Exciting Opportunities Opening up in the Automotive Market
This article originally appeared in the March 06, 2018 edition of EE News Europe. Read the original article.
The traditional automotive electronics market is dominated by a handful of big, Tier 1 suppliers with a long-established supply chain. This historically leaves only a few aftermarket and infotainment systems open for everyone else. Now, however, a real revolution is going on with the race to develop electric and driverless cars.
The speed of innovation means that many of the traditional Tier 1 suppliers don’t have the necessary skills to create solutions for these new technologies, creating a gap in the market for new and innovative companies to enter.
The problem for these newcomers is that their products could be used in systems that are safety critical and therefore their products need to meet stringent reliability and safety standards, such as AECQ and ISO 26262. These standards apply not only in manufacturing, but also in the design and every aspect of development up to and beyond the mass production phase. It entails a meticulous amount of pre-planning and long-term data collection and storage.
The purpose of these standards is increasingly to ensure a problem does not arise in production. However, if a problem occurs and, in the worst case, car manufacturers have to recall cars, they want to be able to recall as few as possible to keep costs down. So they need to be able to isolate just those ones with an issue. This means being able to trace individual faulty chips right back to the individual wafer that they came from. That requires a lot of processes and expertise to provide such an exacting level of audit control.
This is a huge challenge for a company entering in this market. Their primary skills are in the innovative Intellectual Property that provides a solution. Turning this into a fully, automotive-qualified chip first needs a design team that knows all the automotive design specifications that have to be adhered to.
For example, if something goes wrong, what does the chip do? What should the failsafe setting be and what happens when it is enacted, i.e. what is the effect analysis on the consequences of a fault and the knock on effects to the rest of the system? This has to be done right at the design stage as it is fundamental to safety and cannot be altered without a redesign. Right first time is never a more appropriate goal.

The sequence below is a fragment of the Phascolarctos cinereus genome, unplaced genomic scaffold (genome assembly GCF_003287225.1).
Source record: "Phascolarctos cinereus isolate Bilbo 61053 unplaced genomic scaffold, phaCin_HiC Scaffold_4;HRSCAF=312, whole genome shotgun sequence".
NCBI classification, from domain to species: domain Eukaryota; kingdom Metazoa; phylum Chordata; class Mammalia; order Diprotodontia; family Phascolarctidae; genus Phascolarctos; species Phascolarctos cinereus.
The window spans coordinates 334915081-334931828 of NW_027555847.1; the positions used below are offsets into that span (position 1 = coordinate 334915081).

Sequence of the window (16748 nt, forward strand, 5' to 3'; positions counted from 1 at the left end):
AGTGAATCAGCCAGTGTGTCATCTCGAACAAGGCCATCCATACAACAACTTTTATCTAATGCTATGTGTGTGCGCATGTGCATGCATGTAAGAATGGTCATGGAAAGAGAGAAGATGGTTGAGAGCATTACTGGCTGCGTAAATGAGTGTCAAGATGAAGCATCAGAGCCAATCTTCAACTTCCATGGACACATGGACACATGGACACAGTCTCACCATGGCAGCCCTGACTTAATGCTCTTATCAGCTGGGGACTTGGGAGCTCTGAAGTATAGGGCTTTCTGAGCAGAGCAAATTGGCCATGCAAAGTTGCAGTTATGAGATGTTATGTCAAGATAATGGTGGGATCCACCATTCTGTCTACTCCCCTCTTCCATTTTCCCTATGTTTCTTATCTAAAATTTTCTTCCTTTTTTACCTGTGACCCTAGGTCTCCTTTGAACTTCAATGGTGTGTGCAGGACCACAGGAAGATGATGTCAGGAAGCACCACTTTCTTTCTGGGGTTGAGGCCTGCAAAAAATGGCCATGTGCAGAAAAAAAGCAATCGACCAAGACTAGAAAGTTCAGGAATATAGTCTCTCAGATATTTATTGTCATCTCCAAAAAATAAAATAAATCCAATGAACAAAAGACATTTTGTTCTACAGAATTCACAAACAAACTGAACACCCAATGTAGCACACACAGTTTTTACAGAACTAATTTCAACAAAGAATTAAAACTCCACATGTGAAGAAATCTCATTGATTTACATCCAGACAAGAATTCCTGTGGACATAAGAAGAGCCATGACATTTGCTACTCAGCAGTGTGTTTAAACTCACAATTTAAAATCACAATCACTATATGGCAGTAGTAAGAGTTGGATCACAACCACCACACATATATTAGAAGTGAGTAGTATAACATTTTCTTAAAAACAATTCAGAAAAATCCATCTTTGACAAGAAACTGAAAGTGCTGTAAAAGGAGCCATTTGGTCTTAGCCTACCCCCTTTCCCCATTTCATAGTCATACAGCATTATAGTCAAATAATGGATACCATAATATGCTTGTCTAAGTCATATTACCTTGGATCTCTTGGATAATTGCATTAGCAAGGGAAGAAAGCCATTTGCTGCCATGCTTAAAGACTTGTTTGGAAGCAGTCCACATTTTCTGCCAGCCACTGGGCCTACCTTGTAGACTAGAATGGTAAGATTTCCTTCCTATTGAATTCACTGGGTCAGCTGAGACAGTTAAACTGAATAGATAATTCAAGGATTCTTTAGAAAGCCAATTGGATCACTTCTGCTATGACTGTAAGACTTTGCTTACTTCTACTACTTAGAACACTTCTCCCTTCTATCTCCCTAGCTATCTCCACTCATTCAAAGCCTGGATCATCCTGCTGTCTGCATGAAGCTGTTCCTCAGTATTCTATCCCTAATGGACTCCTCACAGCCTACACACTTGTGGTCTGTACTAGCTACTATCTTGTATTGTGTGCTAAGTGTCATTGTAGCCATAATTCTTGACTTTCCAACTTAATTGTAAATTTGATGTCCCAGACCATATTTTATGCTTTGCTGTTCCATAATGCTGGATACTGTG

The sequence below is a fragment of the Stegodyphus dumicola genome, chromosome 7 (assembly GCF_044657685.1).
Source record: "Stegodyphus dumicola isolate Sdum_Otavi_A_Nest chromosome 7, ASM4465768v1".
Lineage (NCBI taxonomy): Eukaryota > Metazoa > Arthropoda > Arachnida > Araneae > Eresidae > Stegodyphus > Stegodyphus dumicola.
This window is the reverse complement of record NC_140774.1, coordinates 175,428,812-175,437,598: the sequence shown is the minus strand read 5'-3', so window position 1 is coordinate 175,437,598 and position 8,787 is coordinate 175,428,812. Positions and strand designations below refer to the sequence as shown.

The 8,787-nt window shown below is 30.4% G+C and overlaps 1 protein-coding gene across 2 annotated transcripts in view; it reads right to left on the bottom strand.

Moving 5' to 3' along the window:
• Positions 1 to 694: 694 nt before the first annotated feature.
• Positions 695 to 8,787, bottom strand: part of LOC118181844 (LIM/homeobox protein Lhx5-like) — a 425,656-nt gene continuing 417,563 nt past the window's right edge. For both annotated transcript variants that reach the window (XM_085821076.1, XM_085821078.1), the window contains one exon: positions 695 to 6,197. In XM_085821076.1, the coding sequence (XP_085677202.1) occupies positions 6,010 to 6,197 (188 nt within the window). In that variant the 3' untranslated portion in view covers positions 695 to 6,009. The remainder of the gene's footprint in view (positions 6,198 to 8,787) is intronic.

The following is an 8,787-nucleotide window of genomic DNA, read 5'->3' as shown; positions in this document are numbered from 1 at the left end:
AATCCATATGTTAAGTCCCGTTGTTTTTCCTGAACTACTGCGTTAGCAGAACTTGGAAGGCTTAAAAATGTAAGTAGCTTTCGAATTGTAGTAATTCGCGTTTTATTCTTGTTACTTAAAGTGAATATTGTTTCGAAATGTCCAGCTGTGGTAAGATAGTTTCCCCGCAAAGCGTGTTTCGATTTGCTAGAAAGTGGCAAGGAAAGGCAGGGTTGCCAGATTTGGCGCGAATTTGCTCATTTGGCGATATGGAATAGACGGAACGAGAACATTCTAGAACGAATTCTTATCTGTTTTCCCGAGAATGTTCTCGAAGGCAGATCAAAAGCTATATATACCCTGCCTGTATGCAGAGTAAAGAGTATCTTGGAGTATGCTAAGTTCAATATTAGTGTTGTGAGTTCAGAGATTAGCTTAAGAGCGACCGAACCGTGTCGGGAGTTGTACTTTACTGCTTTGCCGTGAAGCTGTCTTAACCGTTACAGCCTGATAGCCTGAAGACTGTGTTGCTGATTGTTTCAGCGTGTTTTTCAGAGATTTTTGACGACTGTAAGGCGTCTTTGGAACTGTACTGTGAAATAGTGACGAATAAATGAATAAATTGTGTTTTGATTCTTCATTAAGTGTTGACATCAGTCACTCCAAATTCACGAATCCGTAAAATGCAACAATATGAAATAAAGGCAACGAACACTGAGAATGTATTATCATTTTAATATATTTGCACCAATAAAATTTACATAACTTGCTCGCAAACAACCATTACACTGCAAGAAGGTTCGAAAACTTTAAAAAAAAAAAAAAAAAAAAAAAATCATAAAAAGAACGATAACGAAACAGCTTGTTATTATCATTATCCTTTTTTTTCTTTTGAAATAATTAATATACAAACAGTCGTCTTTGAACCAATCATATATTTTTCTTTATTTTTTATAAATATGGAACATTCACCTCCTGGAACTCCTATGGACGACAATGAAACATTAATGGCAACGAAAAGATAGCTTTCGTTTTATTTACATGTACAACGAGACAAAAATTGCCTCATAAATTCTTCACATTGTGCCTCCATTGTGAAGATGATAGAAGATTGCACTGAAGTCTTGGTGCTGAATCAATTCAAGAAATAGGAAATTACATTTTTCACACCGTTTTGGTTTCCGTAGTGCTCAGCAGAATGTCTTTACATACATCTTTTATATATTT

Another important consideration at the design stage is to build in security. The recent Spectre and Meltdown issues have highlighted the importance of having protection to prevent hackers gaining access. The huge amount of software and internet access being built into the next generation of cars will provide an open gate that hackers can use unless gatekeepers are built in at the chip level to prevent unauthorised access. Again, EnSilica has many years of experience in building state of the art encryption and authorisation features into ASIC designs for a large number of customers.
Secondly, a dedicated team of people is needed to handle every stage of manufacture and test with the right partners, as well as to manage and maintain the detailed audit records. Such a team can add a lot of people to the headcount plus the headache of finding the right people, training them on the job to work together and managing the project. All of which has to be right first time. Any errors could need a re-spin that can add months to a project’s timeline, which is typically three years from initial idea to the shipping of volume products.
For fifteen years, EnSilica has been taking customers’ ideas and designing ASICs for them to then take over the manufacture and test process themselves. This new automotive market opportunity has meant that customers have been coming to us to design chips that need to meet automotive standards. However, they are realising that the process of turning a design into a chip to these high standards is far more complicated than they first realised and asked if we could help solve this problem for them.
The solution, which is rapidly gaining traction as fabless companies realise the enormity of doing it all themselves, is to outsource to partners who have the skills and experience to ensure that the whole process runs smoothly and on time.
EnSilica is not quite starting from scratch in the automotive sector. Our RADAR co-processor for driverless cars has given us first-hand knowledge of these processes. Put that together with an experienced supply chain, which offers tailored automotive processes and manufacturing lines, and we have an offering that is competitive with existing Tier 1 suppliers.
As a result, EnSilica now has an experienced in-house team that understands all the processes along with a complete, end-to-end chain of trusted partners to handle every production stage that are all pre-qualified to handle automotive chips. This includes having backups so that there is no single source and customers can have peace of mind with continual product supply.
This will be supported by EnSilica being audited to the ISO 9000 2015 standard that is due to be completed by end of Q1 2018, replacing its existing ISO9000 2008 accreditation. The company can now offer a turnkey solution from design to chip thus opening up the automotive market for creative companies to provide the innovative products that car manufacturers need by turning their ideas into chips. This is a really exciting opportunity for them to build a significant technical lead in the development of driverless and electric cars.
About the Author:
Patrick McNamee is Director of Silicon Operations at EnSilica